- "High Resolution Anal Pressure Topography in Chronic Constipation and Healthy Asymptomatic Volunteers," (P1565) by Vanessa Costilla, MD, Mayo Clinic Arizona, Scottsdale, AZ, and colleagues, presented data from one of the first studies to use high resolution anorectal manometry to compare the anorectal pressure measures of chronic constipation patients with healthy, asymptomatic patients. Researchers from Mayo Clinic Arizona and Dartmouth-Hitchcock Medical Center completed 2-D HRM using ManoScan to find that patients with chronic constipation had significantly lower anorectal resting pressure, initial squeeze pressure, terminal squeeze pressure, squeeze fatigue rate and anal canal length compared with the healthy patient group. Chronic constipation patients also demonstrated a significantly higher urge to defecate and increased balloon expulsion time compared with the healthy patient group. The researchers concluded that anorectal high resolution manometry facilitates the evaluation of anorectal dynamics.
"As we continue to learn about the clinical value of ManoScan high resolution manometry through studies such as those presented at this conference, it is clear that it provides us with important new information about esophageal pressure and motor function as well as anorectal function that can help us more effectively treat GI diseases," said John Pandolfino, MD, Northwestern Memorial Hospital, Chicago, IL. "This technology provides physicians with valuable information that could potentially help correlate patient symptoms with measurements of esophageal and anorectal function."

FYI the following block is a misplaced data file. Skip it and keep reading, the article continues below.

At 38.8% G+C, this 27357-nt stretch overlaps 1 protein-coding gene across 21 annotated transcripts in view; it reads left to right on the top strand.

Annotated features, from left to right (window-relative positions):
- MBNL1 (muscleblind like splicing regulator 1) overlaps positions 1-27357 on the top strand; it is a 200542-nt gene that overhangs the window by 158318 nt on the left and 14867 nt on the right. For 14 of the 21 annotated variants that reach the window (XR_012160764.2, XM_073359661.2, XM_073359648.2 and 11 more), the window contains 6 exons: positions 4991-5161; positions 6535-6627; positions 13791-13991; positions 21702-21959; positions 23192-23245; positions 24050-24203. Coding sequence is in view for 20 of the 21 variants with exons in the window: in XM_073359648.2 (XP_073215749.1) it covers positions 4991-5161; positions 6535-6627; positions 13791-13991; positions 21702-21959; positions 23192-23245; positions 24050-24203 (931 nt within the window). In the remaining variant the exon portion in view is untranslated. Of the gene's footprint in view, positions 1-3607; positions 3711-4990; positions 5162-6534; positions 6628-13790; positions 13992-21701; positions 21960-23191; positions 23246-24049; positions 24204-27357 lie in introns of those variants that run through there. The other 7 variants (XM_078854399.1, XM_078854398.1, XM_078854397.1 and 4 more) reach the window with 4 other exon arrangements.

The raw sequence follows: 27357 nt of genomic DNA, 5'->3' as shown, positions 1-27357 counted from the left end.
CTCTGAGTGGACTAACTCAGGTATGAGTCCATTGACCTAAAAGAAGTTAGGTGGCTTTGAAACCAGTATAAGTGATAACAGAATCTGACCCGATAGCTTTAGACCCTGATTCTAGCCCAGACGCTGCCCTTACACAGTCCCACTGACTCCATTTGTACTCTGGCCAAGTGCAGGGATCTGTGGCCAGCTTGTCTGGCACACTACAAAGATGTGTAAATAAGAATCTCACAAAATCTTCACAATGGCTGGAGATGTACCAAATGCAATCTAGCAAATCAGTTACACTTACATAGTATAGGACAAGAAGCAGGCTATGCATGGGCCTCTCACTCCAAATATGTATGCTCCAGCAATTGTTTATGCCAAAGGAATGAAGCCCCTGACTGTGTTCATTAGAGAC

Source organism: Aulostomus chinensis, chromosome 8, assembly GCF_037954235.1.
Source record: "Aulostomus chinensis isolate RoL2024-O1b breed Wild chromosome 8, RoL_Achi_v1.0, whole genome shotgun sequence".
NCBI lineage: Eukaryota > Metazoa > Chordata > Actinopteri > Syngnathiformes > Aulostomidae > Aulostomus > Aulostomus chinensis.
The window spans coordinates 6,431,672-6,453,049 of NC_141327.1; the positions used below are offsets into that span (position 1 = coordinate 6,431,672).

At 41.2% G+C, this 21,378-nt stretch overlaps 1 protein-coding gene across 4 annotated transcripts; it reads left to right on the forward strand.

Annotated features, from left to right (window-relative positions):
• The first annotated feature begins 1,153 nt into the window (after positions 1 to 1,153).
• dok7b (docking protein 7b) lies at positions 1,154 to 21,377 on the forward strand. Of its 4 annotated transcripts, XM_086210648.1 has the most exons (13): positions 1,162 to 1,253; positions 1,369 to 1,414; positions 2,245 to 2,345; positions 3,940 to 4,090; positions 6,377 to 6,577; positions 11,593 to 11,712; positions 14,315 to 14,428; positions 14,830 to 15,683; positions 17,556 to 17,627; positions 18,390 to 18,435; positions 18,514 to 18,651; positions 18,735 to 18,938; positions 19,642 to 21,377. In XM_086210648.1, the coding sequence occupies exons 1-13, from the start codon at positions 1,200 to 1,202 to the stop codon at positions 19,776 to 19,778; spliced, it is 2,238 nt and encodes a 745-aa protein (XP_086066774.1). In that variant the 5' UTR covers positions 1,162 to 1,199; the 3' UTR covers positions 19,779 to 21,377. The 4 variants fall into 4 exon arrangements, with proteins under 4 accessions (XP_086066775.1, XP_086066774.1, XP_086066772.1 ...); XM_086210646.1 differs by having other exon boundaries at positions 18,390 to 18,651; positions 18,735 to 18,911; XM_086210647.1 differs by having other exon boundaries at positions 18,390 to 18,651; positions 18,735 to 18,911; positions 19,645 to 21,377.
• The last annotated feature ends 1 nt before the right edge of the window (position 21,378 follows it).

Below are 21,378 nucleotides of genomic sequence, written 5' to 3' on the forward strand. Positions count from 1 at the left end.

The American College of Gastroenterology is a recognized leader in educating GI professionals and the general public about digestive disorders. Their mission is to serve the evolving needs of physicians in the delivery of high quality scientific, humanistic and cost-effective health care to gastroenterology patients. For more information, visit http://gi.org.
About ManoScan™ High Resolution Manometry
ManoScan high resolution manometry pioneered solid state high resolution manometry (HRM) and remains the market leader in comprehensive solutions for assessing gastrointestinal motility. Through the combination of proprietary tactile-sensing catheter technology and easy-to-use ManoView™ software, ManoScan reveals complex functional anatomy, enabling physicians to more accurately diagnose abnormalities of the gastrointestinal tract.
About Given Imaging Ltd.
Since pioneering the field of capsule endoscopy in 2001, Given Imaging has become a world leader in GI medical devices, offering health care providers a range of innovative options for visualizing, diagnosing and monitoring the digestive system. The company offers a broad product portfolio including PillCam® capsule endoscope for the small bowel, esophagus and colon. The company also offers industry-leading GI functional diagnostic solutions including ManoScan™ high-resolution manometry, Bravo® capsule-based pH monitoring, Digitrapper® pH-Z impedance, and the SmartPill® GI monitoring systems. Given Imaging is committed to delivering breakthrough innovations to the GI community and supporting its ongoing clinical needs. Given Imaging's headquarters are located in Yoqneam, Israel, with operating subsidiaries in the United States, Germany, France, Japan, Australia, Vietnam, Hong Kong and Brazil. For more information, please visit www.givenimaging.com.